2709 Sagan

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2709 Sagan
2709Sagan (Lightcurve Inversion).png
Lightcurve-based 3D-model of Sagan
Discovery [1]
Discovered byE. Bowell
Discovery siteAnderson Mesa Stn.
Discovery date21 March 1982
(2709) Sagan
Named after
Carl Sagan (astronomer and science communicator)[2]
1982 FH · 1951 WF1
1959 CC · 1959 EA1
1964 WT · 1982 FE2
main-belt · Flora[3]
Orbital characteristics[1]
Epoch 4 September 2017 (JD 2458000.5)
Uncertainty parameter 0
Observation arc58.15 yr (21,239 days)
Aphelion2.3475 AU
Perihelion2.0428 AU
2.1952 AU
3.25 yr (1,188 days)
0° 18m 10.8s / day
Physical characteristics
Dimensions6.559±0.196 km[4]
6.81 km (calculated)[3]
5.254±0.001 h[5]
5.2557±0.0002 h[a]
5.2564±0.0007 h[b]
5.258±0.002 h[6]
0.24 (assumed)[3]
SMASS = S[1] · S[3]
12.13±1.03[7] · 13.0[1][3][4]

2709 Sagan, provisional designation 1982 FH, is a stony Florian asteroid from the inner regions of the asteroid belt, approximately 6.7 kilometers in diameter. It was discovered on 21 March 1982, by American astronomer Edward Bowell at Lowell's Anderson Mesa Station near Flagstaff, Arizona, and named after astronomer and science popularizer Carl Sagan.[2][8]

Orbit and classification[edit]

Sagan is a member of the Flora family, one of the largest families of stony asteroids. It orbits the Sun in the inner main-belt at a distance of 2.0–2.3 AU once every 3 years and 3 months (1,188 days). Its orbit has an eccentricity of 0.07 and an inclination of 3° with respect to the ecliptic.[1]

Physical characteristics[edit]

In the SMASS classification, Sagan is classified as a S-type asteroid.[1] It has an albedo of 0.26, according to observations made by the Wide-field Infrared Survey Explorer and subsequent NEOWISE mission.[4] The body has a rotation period between 5.254 and 5.258 hours and a brightness variation between 0.09 and 0.63 magnitude (U=3/3/3/3).[5][6][a][b]


This minor planet was named in honor of Carl Sagan (1934–1996), planetary scientist at Cornell University, science popularizer, editor of the journal Icarus, and founder of The Planetary Society. Sagan participated on a number of planetary space missions, including the Voyager mission to the outer planets and the Mariner 9 and Viking program to Mars.

Sagan's research encompassed studies of the greenhouse effect on Venus, the atmosphere and surface of Titan, windblown dust on Mars, and the possibility of extraterrestrial intelligent life. Sagan won the Pulitzer Prize for literature in 1978.[2] The official naming citation was published by the Minor Planet Center on 4 August 1982 (M.P.C. 7158).[9]

An asteroid discovered in 1998, 4970 Druyan, is named after Sagan's wife Ann Druyan and is said to be in a "wedding ring orbit" with respect to 2709 Sagan.[10]


  1. ^ a b Pravec, Petr (2016): lightcurve plot of (2709) Sagan with a rotation period of 5.2557±0.0002 hours with a brightness amplitude of 0.63 mag (U=3). Summary figures for (2709) Sagan at Collaborative Asteroid Lightcurve Link (CALL)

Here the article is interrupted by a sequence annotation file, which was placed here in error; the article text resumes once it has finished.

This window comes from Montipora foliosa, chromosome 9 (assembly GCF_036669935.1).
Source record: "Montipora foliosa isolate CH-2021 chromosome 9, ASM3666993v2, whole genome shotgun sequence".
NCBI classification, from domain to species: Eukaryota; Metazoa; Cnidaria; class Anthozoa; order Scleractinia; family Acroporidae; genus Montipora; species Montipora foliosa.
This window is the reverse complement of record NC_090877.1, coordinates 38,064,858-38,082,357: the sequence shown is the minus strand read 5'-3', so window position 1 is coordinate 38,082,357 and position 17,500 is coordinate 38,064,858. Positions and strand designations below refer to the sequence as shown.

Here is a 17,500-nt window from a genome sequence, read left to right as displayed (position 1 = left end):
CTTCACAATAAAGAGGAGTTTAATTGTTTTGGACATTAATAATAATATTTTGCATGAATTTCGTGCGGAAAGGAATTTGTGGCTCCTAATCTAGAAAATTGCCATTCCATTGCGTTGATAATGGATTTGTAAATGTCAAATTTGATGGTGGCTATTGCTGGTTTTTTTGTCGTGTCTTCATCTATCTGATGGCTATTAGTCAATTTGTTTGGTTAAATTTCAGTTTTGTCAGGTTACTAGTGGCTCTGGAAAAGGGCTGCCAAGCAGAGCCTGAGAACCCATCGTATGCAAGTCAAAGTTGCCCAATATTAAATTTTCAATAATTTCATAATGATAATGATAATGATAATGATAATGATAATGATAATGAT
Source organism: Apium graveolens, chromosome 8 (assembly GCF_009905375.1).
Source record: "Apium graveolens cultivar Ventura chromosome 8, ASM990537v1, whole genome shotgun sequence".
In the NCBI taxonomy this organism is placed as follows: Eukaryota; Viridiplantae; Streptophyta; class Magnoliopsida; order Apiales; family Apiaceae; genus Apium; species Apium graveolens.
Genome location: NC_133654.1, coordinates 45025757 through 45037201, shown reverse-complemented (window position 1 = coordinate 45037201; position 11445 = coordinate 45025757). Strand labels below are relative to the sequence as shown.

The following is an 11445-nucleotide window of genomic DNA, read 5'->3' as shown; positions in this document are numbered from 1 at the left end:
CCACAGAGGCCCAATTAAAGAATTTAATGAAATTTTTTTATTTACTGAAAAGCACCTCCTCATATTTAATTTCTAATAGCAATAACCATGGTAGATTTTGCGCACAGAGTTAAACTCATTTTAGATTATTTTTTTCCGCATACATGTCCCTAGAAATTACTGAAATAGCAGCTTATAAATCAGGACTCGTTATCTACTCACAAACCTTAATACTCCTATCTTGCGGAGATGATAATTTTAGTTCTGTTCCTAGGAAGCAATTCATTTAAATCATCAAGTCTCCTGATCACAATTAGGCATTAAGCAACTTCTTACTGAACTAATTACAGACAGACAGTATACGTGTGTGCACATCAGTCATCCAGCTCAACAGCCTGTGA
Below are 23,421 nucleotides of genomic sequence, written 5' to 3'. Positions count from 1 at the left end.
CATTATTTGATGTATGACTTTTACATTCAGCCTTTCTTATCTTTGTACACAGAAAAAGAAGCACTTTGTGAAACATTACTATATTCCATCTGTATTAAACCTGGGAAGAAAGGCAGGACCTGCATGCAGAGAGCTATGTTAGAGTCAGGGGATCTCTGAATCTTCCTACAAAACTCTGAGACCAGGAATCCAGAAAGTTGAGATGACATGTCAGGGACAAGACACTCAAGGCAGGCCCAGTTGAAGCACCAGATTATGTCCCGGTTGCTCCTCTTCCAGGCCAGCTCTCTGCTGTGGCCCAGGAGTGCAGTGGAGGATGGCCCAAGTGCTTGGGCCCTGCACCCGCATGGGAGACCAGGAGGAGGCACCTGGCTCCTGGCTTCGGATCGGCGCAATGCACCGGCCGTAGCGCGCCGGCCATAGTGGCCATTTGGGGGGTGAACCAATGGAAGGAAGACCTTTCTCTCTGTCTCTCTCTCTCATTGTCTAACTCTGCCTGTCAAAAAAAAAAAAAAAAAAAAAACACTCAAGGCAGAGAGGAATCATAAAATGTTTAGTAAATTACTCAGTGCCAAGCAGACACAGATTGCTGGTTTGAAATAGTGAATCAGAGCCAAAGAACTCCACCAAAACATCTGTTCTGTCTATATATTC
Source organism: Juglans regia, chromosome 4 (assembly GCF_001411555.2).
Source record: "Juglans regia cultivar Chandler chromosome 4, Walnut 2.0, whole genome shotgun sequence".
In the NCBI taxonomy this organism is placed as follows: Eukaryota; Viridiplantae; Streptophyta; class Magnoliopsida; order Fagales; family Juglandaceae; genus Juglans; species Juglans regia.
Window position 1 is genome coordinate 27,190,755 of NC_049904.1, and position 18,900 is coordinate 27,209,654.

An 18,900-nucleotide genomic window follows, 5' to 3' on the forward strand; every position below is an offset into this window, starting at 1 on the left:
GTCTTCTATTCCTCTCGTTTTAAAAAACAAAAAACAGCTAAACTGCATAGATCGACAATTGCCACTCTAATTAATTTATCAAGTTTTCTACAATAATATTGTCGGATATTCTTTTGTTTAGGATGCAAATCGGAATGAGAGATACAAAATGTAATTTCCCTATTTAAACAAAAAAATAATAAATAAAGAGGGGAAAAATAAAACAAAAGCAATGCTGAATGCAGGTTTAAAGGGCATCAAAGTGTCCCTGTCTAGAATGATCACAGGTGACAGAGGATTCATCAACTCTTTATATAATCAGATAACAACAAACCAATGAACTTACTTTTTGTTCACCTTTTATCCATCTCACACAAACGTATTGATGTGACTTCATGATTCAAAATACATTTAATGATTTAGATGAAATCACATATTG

2. ^ a b Pravec, Petr (2011): lightcurve plot of (2709) Sagan rotation period of 5.2564±0.0007 hours with a brightness amplitude of 0.09 mag (U=3). Summary figures at Collaborative Asteroid Lightcurve Link (CALL)


  1. ^ a b c d e f "JPL Small-Body Database Browser: 2709 Sagan (1982 FH)" (2017-03-29 last obs.). Jet Propulsion Laboratory. Archived from the original on 4 August 2020. Retrieved 14 June 2017.
  2. ^ a b c Schmadel, Lutz D. (2007). "(2709) Sagan". Dictionary of Minor Planet Names – (2709) Sagan. Springer Berlin Heidelberg. pp. 221–222. doi:10.1007/978-3-540-29925-7_2710. ISBN 978-3-540-00238-3.
  3. ^ a b c d e "LCDB Data for (2709) Sagan". Asteroid Lightcurve Database (LCDB). Retrieved 6 December 2016.
  4. ^ a b c d Masiero, Joseph R.; Mainzer, Amy K.; Grav, Tommy; Bauer, James M.; Cutri, Roc M.; Nugent, Carrie; Cabrera, Mario S. (November 2012). "Preliminary Analysis of WISE/NEOWISE 3-Band Cryogenic and Post-cryogenic Observations of Main Belt Asteroids". The Astrophysical Journal Letters. 759 (1): 5. arXiv:1209.5794. Bibcode:2012ApJ...759L...8M. doi:10.1088/2041-8205/759/1/L8. Retrieved 6 December 2016.
  5. ^ a b Oey, Julian; Inasaridze, Raguli Ya.; Kvaratskhelia, Otar I.; Ayvazian, Vova; Chirony, Vasilij G.; Krugly, Yurij N.; et al. (July 2013). "Lightcurve Analysis is Search of Binary Asteroids". The Minor Planet Bulletin. 40 (3): 169–172. Bibcode:2013MPBu...40..169O. ISSN 1052-8091. Retrieved 6 December 2016.
  6. ^ a b Higgins, David J.; Pravec, Petr; Kušnirák, Peter; Hornoch, Kamil; Brinsfield, James W.; Allen, Bill; Warner, Brian D. (September 2008). "Asteroid Lightcurve Analysis at Hunters Hill Observatory and Collaborating Stations: November 2007 – March 2008". The Minor Planet Bulletin. 35 (3): 123–126. Bibcode:2008MPBu...35..123H. ISSN 1052-8091. Retrieved 6 December 2016.
  7. ^ Vereš, Peter; Jedicke, Robert; Fitzsimmons, Alan; Denneau, Larry; Granvik, Mikael; Bolin, Bryce; et al. (November 2015). "Absolute magnitudes and slope parameters for 250,000 asteroids observed by Pan-STARRS PS1 - Preliminary results". Icarus. 261: 34–47. arXiv:1506.00762. Bibcode:2015Icar..261...34V. doi:10.1016/j.icarus.2015.08.007. Retrieved 6 December 2016.
  8. ^ "2709 Sagan (1982 FH)". Minor Planet Center. Retrieved 6 December 2016.
  9. ^ "MPC/MPO/MPS Archive". Minor Planet Center. Retrieved 6 December 2016.
  10. ^ Palmer, Rob (June 2020). "Exploring 'Possible Worlds' With Ann Druyan". Skepticalinquirer.org. Center for Inquiry. Archived from the original on 1 April 2020. Retrieved 17 April 2020. [...] asteroids named after each of us that are in perpetual wedding ring orbit around the Sun. Imagine one orbit. And then imagine that the orbit of the other asteroid goes in and out of the other's orbit. So, if you had two wedding rings that were linked together, that's a wedding ring orbit.

External links[edit]